Thursday Mini-Camp News And Notes

IRVING, Tex. - The Cowboys returned to the practice fields at their training facility in Valley Ranch Thursday for the second day of their last mini-camp.

Players who are eligible to participate include first- and second-year players, any player who missed some portion of the team's offseason program because of injuries, and quarterbacks.

• Starting QB Tony Romo was excused from the mini-camp, meaning veteran Kyle Orton, who signed in the offseason as a free agent, took the first snaps under center, followed by Stephen McGee and Rudy Carpenter, who are expected to compete for the third quarterback position.

• The team waived RB Darrell Scott, who failed his physical, and replaced him on the roster with RB Ed Wesley, a rookie from TCU who went undrafted in the league's recent supplemental draft.

• The five players Dallas placed on the Physically Unable to Perform list Wednesday — G Mackenzy Bernadeau, WR Danny Coale, CB Mike Jenkins, S Matt Johnson and G/C Kevin Kowalski all were in attendance, although none took part in drills. Jenkins did some light conditioning work on the side with a member of the team's strength staff. Coale, who is working his way back from a broken bone in his foot, jogged to the field with no apparent sign of a limp, but didn't do any serious running.

• Some players who missed part or all of earlier mini-camps and/or OTAs with injuries, like CB Morris Claiborne, DE Tyron Crawford (hamstring) and LB Kyle Wilber (hand) were back on the field with their new teammates.

Claiborne is a rookie who has a lot to learn, of course, but when a team trades up to get a player with the sixth selection in the draft, a lot is expected. Despite playing with a brace to repair his surgically repaired wrist, the rookie from LSU showed flashes of the ability the Cowboys liked when they chose him. He's fast and extremely smooth getting in and out of his breaks, and showed outstanding hands when catching the ball in drills with the other DBs, despite the brace on his wrist. In one drill, in which the player runs forward and backward on an assistant coach's orders before racing forward to catch a pass from the coach, Claiborne regularly covered more ground more quickly than the DB running alongside him and caught every pass, including several fastballs that were fired at him from close range.

• It's weird to see a Dallas punter wearing jersey No. 1 who is NOT named Mat McBriar, the longtime Dallas who signed Wednesday with the Philadelphia Eagles. Wearing McBriar's old jersey was Delbert Alvarado, who has been to a couple of mini-camps with the team last offseason and this year. He handled all of the punts during special teams coach Joe DeCamillis's punt blocking drills, while rookie WR Cole Beasley was the lone return man.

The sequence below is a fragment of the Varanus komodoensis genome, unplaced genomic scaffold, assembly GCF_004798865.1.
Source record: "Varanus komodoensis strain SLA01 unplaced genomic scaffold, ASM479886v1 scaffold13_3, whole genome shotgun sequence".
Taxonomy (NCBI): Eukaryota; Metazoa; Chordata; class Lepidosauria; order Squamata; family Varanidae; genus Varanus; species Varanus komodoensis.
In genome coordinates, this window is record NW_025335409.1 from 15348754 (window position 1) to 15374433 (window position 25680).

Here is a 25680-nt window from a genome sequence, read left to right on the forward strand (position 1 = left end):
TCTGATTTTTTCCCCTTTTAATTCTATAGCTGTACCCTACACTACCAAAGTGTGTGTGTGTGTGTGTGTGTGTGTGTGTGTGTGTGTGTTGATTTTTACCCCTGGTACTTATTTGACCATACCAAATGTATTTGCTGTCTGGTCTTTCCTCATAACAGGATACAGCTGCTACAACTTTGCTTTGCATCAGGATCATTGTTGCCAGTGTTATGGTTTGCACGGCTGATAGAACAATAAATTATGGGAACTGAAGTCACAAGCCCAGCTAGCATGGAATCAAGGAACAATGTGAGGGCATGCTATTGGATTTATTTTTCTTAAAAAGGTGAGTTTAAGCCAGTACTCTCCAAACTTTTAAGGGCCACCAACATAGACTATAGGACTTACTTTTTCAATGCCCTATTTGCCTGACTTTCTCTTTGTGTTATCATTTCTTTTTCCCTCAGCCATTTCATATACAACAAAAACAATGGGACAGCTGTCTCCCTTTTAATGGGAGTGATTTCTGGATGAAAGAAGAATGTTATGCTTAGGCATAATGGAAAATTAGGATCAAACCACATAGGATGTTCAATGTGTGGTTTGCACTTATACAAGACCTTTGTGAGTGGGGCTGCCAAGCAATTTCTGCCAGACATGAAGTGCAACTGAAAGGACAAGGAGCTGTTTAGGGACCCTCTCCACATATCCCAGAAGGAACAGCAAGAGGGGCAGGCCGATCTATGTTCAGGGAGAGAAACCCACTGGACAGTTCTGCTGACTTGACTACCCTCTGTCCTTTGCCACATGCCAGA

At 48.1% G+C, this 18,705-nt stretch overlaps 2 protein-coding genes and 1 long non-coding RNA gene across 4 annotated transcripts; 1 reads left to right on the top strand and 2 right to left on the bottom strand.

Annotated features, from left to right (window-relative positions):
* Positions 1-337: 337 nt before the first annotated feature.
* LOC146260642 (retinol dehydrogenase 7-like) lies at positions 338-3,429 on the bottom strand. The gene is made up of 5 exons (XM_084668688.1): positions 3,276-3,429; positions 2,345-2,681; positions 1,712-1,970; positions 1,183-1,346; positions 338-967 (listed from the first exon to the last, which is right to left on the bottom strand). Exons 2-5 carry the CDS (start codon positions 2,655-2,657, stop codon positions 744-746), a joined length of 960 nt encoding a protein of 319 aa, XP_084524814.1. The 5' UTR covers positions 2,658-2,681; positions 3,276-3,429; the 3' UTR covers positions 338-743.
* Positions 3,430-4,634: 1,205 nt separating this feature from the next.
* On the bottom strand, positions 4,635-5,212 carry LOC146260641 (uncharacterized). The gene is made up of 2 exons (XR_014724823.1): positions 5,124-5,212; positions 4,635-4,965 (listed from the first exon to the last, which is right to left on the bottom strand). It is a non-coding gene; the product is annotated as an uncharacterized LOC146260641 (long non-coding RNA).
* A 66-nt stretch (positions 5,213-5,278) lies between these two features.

• One defensive player who stood out in pass drills was CB Teddy Williams. The former UT-San Antonio track star has unquestioned speed, but some have viewed him as something of a lab experiment by owner Jerry Jones, since his hands have not matched up to his speed. But Williams made several nice catches Thursday, including one play when he leaped high and reached around the receiver to snag a ball that was headed in to the receiver's facemask. He's not a complete player yet, by any means, but it was very impressive.

• Another player who needs to make sure his hands match up to his speed if he wants a chance to make the team is WR Saalim Hakim. The younger brother of former Rams WR Az Hakim, Saalim has as much pure speed as any receiver in camp … and made a sensational left-handed grab of a pass from Orton during seven-on-seven drills on a ball thrown a couple of yards out of bounds. Hakim was able to keep both feet in bounds before tumbling over the sideline.

• The most impressive receiver Thursday was Beasley. At 5-8 and 174, he's the smallest player on the field and he is shiftier than he is fast, but he continues to make plays. Beasley fielded punts cleanly, beat CB Teddy Williams deep down the right sideline to snag a 40-yard strike from Orton and later reached back while running a crossing route to snatch a pass that was thrown a few feet behind him (and appeared to be an easy interception by S Justin Taplin-Ross).

RB Lance Dunbar, an undrafted rookie free agent, is a little like Beasley, in that he's not very big (5-8, 191) and doesn't have blinding speed, but he has an element of elusiveness that seems to be effective. Dunbar repeatedly took handoffs or caught short screen passes and wiggled his way through traffic or shook defenders with a series of fakes that allowed him to generate space and get upfield.

• If TE Andrew Szczerba is going to make the team, he has to improve as a receiver. The undrafted rookie from Penn State is big (6-6, 256) and looks like a solid blocker. But he dropped a few catchable passes, and on another play, he made a nice grab of a high pass, only to have it stripped out of his hands by LB Kyle Wilber, who headed upfield for a would-be touchdown.

• Undrafted rookies have to take advantage of chances to make plays and impress coaches. LB Aston Whiteside had a chance to do just that during seven-on-seven drills when he jumped in front of TE James Hanna on a short pass in the left flat. Whiteside had a chance for an easy interception just a few feet in front of several coaches, including defensive coordinator Rob Ryan but dropped the pass.

QB Rudy Carpenter got the fewest snaps of the quarterbacks during 11-on-11 drills, and had mixed results. On his first play, his pass sailed several feet over the receiver, allowing CB Mario Butler to make a beautiful sliding interception. On the next play, however, Carpenter bounced back, adding a few miles per hour to his fastball as he connected on a quick slant pass to WR Saalim Hakim, who made the catch despite having a defensive back draped all over him.

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